Now is the time to review your commercial contracts to determine what force majeure rights, remedies and requirements (if any) may apply if your business operations are disrupted, what your options are if the force majeure provision is triggered, or whether impossibility or frustration should be claimed.
Parties seeking to rely on a force majeure provision, impossibility or frustration should take the following practical steps:
- Consider in detail the precise wording of the force majeure provision, the contract as a whole and the circumstances that have arisen. Determining whether performance is excused by a force majeure provision can be a difficult and highly fact-sensitive exercise, so early legal advice should be sought.
- Serve any notices as required under the contract as soon as possible and in accordance with the notice provisions. Consider carefully what event or circumstances you are alleging constitutes the force majeure event, taking into account the wording of the provision and the time period required for service of notice, e.g., the outbreak of COVID-19 itself, or subsequent government restrictions put in place. If complete information is not available, you should supplement your notice as additional information becomes available.
- Keep a written record, particularly of the following: the timing of the force majeure event, the number of impacted people/facilities/products/services; why performance is impossible, hindered or delayed (as the case may be); the steps taken to find alternatives and mitigate losses; efforts to comply with the contract terms; when the event is expected to conclude; and the service of any notices.
- Do not attempt to rely solely on increased costs to excuse non-performance or delay, as this will not usually be sufficient.
- If there is no force majeure provision, consider the doctrines of impossibility or frustration, but be aware of the high bar for establishing that a contract is impossible to perform or its purpose has been frustrated.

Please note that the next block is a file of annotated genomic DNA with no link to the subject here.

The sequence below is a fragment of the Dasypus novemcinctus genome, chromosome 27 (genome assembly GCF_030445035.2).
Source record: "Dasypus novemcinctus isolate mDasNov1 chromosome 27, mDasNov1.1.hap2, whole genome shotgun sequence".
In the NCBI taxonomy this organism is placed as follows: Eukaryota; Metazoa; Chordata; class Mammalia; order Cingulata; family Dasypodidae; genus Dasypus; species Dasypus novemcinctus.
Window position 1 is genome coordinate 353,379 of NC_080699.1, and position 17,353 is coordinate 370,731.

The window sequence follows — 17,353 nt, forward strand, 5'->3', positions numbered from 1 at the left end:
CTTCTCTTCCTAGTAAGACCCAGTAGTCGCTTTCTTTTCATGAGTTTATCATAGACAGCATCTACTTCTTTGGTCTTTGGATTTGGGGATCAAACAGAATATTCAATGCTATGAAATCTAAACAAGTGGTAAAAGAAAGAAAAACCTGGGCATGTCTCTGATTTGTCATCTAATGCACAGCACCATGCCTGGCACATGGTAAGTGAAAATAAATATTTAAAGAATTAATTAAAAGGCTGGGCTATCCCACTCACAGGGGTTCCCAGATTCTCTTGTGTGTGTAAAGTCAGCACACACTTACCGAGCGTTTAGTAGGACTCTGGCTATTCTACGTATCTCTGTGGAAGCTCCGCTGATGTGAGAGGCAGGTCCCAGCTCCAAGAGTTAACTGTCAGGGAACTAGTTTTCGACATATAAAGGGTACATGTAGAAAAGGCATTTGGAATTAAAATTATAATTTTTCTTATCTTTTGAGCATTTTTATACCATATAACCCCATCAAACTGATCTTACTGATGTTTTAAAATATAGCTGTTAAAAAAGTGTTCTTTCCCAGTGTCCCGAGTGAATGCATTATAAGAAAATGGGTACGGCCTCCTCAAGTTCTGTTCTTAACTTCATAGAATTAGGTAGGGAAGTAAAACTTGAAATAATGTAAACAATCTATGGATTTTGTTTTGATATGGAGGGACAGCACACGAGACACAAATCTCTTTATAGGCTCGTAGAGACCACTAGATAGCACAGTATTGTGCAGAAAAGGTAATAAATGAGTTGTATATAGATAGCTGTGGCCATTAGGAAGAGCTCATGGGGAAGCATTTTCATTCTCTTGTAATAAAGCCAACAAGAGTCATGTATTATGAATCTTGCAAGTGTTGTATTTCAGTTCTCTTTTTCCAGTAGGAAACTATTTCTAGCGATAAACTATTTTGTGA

- Consider negotiating a modification to the underlying contract to take into account the impact of COVID-19 and allow extra time to perform.
- Manage communications with counterparties, bearing in mind the importance of a company-wide, consistent approach.
- Consider the effect of a force majeure, impossibility or frustration declaration in one commercial contract across other agreements and legal obligations. For example, some financial agreements include representations regarding, or covenants to provide notice of, material events that could lead to litigation or anticipated loss outside of the ordinary course of business. Such events may also constitute an event of default in related agreements.
Suspension or termination of any contract is always a high risk activity. If you are considering relying on a force majeure provision or the impossibility or frustration doctrines, or if you are responding to a claim of force majeure, impossibility or frustration, we strongly recommend you first seek legal advice and counsel. Nossaman attorneys are here to help you in this endeavor.